Return to the Wild - Evolving perspectives on Canadian wildlife
The monarch butterfly has been recorded in all of Canada's ten provinces.

Did you know?

The monarch possibly has the longest insect migration in North America, travelling up to 4,000 kilometres a year.

Scientific name: Danaus plexippus
Average weight: 1.5 g (caterpillar)
0.4 g (butterfly)
Average wingspan: 93–105 mm
Average lifespan: 6–8 weeks (summer generation)
6–8 months (winter generation)
A monarch butterfly perches on top of a flower.

Canadian Geographic articles

Winged wonder

By Dane Lanken
May/June 1993

Though a common presence in meadows and parks through the summer, the monarch butterfly is still a constant source of fascination for everyone from accomplished entomologists to backyard naturalists, and as writer Dane Lanken discovers, the colourful insect has a life cycle that is as complex and fascinating as an animal 10 times its size.

The life cycle begins with a miniscule egg inconspicuously laid on a milkweed. The larva, which grows into the recognizable black, white and yellow caterpillar we are so familiar with will eventually form a chrysalis and become the flashy adult that frequents garden flowers all summer.

But what happens to the butterflies during the winter? To find out, Lanken has made this article in part a profile of pioneering entomologist Fred Urquhart. Taking a page from reseachers who were tracking migratory birds, Urquhart began to tag butterflies in the 1950s.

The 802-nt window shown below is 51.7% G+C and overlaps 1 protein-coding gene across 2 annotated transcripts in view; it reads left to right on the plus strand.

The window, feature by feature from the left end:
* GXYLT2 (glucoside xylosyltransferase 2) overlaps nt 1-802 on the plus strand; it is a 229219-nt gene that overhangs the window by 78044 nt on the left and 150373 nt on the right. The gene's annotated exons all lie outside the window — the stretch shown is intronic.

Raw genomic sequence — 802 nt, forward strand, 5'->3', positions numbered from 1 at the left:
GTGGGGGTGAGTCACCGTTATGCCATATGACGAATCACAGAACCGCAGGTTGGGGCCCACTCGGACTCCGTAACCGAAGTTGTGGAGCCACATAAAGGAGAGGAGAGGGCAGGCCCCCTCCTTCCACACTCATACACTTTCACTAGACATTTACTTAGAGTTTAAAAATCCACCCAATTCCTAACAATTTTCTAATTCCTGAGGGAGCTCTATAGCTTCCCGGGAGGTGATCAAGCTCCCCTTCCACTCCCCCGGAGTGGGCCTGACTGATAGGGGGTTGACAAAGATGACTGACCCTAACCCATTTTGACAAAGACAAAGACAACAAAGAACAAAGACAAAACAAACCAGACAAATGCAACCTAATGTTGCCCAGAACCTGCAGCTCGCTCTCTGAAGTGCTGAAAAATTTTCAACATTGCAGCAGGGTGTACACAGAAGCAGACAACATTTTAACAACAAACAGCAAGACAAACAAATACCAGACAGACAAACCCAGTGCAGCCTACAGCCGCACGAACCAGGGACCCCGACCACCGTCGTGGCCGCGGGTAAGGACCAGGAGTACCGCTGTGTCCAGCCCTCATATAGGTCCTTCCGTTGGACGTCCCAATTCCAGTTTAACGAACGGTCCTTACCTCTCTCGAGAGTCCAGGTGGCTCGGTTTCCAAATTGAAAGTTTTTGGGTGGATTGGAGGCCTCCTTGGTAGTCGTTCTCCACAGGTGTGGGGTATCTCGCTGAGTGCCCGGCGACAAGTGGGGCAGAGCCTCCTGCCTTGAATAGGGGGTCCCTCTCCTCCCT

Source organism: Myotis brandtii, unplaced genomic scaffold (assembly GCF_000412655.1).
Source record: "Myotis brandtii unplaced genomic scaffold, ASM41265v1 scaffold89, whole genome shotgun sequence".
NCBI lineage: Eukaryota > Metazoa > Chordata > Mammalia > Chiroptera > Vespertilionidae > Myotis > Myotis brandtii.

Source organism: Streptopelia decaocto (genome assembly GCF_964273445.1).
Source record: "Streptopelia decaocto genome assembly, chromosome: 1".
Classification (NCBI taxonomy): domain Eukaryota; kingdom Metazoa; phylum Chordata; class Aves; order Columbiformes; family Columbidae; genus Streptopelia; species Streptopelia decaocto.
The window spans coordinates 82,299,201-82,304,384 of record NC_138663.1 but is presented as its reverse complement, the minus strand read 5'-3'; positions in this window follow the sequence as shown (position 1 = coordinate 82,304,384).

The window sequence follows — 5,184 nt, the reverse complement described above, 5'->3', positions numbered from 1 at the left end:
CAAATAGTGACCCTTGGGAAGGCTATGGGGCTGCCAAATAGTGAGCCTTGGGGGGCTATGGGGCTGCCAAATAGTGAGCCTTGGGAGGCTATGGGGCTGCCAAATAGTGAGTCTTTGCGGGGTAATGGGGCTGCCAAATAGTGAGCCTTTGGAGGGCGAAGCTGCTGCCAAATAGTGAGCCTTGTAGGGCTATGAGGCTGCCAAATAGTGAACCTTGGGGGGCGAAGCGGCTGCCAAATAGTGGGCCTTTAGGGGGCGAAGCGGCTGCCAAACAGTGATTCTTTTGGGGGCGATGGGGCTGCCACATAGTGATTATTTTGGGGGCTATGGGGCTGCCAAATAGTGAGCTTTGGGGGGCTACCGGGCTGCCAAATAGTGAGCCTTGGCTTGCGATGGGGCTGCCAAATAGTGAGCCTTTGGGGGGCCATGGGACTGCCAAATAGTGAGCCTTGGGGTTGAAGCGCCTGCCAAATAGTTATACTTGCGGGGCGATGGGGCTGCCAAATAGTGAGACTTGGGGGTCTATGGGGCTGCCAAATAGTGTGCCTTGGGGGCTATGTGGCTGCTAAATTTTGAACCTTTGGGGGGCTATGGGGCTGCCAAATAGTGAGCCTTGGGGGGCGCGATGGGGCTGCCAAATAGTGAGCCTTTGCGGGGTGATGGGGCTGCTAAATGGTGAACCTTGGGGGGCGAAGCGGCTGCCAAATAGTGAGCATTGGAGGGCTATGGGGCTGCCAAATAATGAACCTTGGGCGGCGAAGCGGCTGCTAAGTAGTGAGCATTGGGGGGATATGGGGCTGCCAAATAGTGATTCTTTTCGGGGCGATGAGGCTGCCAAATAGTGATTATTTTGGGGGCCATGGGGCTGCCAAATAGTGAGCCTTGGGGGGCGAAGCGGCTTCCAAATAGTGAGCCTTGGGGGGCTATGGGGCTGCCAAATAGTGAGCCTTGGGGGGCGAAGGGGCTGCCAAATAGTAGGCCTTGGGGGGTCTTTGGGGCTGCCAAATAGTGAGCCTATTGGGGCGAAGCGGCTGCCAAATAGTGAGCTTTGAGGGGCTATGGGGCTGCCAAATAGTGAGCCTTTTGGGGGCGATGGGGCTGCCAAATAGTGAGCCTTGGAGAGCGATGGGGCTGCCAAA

Placing stickers on the wings of butterflies that said, “Return to the Museum of Zoology, Toronto, Ontario”, Urquhart eventually developed a network of naturalists that helped determine the path of the butterflies throughout Canada, the United States and Mexico, but it wasn’t until the 1970s that the final destination of the enigmatic little insects was revealed — a mountainous area west of Mexico City.

Mapping migrations

By Candace Savage
September/October 1999

Though we’ve known where the monarchs go for many years, it’s only recently that it has been possible to figure out where the monarchs come from.

Previously, the butterflies were tracked using stickers; a particular sticker indicated where the monarch had originated its migration south. Unfortunately, the results from this type of tracking were minimal, and only hundreds of butterflies were identified, as opposed to the millions that congregate in the mountains of Mexico each winter.

However, chemical analysis of dead butterflies collected at the wintering site has helped to solve this problem. Scientists Len Wassenaar and Keith Hobson, of the National Water Research Institute and the Canadian Wildlife Service respectively, developed a technique that now allows researchers to estimate the origins of the nomadic butterfly.

Minute chemical differences — which have their origin in the water that is consumed by the insects — in their physical makeup are particular to the region, province or state that the caterpillars hatched in. And even more interesting, this type of analysis is not just for butterflies.

If you do not have Acrobat Reader®, please click on the following link Adobe Reader to download it from the Adobe® Web site.